This processes the source code, for example, to filter any values.

generate-resources

This generates resources to be included in the package.

process-resources

This copies and processes the resources into the destination directory, which is ready for packaging.

compile

This compiles the source code of the project.

process-classes

This post processes the generated files from compilation, for example, to perform bytecode enhancement on Java classes.

generate-test-sources

This generates any test source code to be included in compilation.

process-test-sources

This processes the test source code, for example, to filter any values.

generate-test-resources

This creates resources for testing.

process-test-resources

This copies and processes the resources into the test destination directory.

test-compile

This compiles the test source code into the test destination directory.

process-test-classes

This post processes the generated files from test compilation, for example, to perform bytecode enhancement on Java classes. For Maven 2.0.5 and above.

test

This runs tests using a suitable unit testing framework. These tests should not require the code to be packaged or deployed.

prepare-package

This performs the operations necessary to prepare a package before the actual packaging. This often results in an unpacked, processed version of the package. (Maven 2.1 and above)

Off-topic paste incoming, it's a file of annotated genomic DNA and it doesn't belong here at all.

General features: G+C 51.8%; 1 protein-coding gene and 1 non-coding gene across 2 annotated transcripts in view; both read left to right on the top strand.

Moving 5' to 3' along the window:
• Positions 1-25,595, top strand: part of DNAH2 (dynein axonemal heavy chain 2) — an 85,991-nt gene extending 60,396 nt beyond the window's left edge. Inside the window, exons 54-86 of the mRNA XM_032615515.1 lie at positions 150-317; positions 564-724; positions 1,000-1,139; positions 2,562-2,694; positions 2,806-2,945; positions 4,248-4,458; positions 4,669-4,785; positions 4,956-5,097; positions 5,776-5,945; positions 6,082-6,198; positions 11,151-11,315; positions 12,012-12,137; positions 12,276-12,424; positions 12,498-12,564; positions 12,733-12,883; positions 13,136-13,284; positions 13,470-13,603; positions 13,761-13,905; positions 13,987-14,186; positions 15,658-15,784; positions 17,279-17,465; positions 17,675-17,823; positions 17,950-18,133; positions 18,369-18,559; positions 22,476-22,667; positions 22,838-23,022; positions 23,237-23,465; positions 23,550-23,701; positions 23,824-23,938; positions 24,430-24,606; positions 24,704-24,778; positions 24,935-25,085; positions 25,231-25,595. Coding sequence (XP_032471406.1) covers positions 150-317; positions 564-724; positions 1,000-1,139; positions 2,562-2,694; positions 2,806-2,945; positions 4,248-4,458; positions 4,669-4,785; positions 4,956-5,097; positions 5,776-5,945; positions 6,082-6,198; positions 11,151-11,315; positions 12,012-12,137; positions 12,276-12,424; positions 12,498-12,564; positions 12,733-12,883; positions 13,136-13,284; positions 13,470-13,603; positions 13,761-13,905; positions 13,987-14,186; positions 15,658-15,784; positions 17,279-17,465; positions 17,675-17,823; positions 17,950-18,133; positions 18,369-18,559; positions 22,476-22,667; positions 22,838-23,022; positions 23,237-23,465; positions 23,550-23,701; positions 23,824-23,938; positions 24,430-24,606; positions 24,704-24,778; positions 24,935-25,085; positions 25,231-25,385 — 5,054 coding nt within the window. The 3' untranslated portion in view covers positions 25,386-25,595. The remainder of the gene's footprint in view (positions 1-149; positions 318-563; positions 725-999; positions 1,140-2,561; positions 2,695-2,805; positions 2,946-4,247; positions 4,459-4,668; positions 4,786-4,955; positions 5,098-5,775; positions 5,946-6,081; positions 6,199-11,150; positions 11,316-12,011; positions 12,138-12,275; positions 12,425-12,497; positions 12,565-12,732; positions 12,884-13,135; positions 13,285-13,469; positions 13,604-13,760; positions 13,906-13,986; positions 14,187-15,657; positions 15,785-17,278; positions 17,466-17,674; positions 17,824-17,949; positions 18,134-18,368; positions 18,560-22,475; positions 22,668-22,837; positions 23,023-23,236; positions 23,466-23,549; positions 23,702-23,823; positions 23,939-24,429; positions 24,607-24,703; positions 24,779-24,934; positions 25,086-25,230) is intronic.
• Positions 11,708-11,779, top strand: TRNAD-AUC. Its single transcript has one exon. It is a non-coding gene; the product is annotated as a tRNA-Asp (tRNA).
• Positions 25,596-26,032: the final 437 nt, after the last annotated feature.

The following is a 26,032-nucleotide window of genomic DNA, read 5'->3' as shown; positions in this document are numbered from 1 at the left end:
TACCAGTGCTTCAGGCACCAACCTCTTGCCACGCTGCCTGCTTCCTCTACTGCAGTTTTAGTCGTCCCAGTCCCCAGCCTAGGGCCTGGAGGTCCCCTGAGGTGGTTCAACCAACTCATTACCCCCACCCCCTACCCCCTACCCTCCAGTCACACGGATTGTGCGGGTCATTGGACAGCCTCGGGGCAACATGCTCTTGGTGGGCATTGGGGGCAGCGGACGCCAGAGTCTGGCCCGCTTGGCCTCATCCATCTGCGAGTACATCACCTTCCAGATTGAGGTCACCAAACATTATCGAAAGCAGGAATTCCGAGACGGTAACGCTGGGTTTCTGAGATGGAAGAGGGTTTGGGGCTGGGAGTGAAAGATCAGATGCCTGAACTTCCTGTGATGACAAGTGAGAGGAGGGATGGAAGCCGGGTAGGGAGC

package

This takes the compiled code and packages it in its distributable format, such as JAR.

pre-integration-test

This performs actions required before integration tests are executed. This may involve things such as setting up the required environment.

integration-test

This processes and deploys the package if necessary into an environment where integration tests can be run.

post-integration-test

This performs the actions required after integration tests have been executed. This may include cleaning up the environment.

verify

This runs checks to verify that the package is valid and meets the quality criteria.

install

This installs the package into the local repository to be used as a dependency in other projects locally.

deploy

This copies the final package to the remote repository to share it with other developers and projects (done in an integration or release environment).

Plugin goals

With the concept of plugins, Maven acquires a much wider dimension. Maven natively provides built-in plugins, but external plugins can be introduced just as other dependencies (identified by groupIds and artefactIds).

Each build phase can be attached to zero, one, or more plugin goals. A goal represents a specific and concrete task responsible for building or handling a project in a certain manner. Some phases have goals bound to them, by default, through native plugins.

Built-in life cycle bindings

Now that we have seen the purpose of each phase in the presented two life cycles, we must say that, for the default life cycle, depending upon which module packaging type we are choosing, only some of these phases are potentially activated for goal execution.

Let's see the phases that we skipped in the default life cycle for different packaging types:

 

Default life cycle

Packaging type

jar/war/ejb/ejb3/rar

ear

maven-plugin

pom

Activated phases

 

generate-resources

generate-resources

 

process-resources

process-resources

process-resources

 

compile

 

compile

 

process-test-resources

 

process-test-resources

 

test-compile

 

test-compile

 

test

 

test

 

package

package

package

package

install

install

install

install

deploy

deploy

deploy

deploy

Tip

In Chapter 9, Testing and Troubleshooting, we will practically bind external plugins goals to identified build phases.